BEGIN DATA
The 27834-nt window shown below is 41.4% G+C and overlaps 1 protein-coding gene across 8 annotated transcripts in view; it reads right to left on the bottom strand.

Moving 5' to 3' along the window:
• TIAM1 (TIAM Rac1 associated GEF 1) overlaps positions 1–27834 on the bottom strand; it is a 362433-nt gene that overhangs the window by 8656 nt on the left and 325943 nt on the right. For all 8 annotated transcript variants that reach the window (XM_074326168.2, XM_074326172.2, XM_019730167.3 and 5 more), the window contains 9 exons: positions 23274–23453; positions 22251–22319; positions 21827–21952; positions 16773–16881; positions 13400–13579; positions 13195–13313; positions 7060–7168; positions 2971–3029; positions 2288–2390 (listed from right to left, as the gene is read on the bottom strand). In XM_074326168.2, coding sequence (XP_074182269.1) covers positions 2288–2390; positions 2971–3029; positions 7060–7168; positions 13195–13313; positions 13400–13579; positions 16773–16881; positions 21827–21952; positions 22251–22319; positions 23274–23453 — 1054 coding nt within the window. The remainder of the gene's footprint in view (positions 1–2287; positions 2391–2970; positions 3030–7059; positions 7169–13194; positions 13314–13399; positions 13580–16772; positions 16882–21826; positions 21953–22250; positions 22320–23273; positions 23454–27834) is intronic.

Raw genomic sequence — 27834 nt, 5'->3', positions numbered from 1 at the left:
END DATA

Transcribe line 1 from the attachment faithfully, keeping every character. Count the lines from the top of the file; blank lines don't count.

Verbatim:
The 27834-nt window shown below is 41.4% G+C and overlaps 1 protein-coding gene across 8 annotated transcripts in view; it reads right to left on the bottom strand.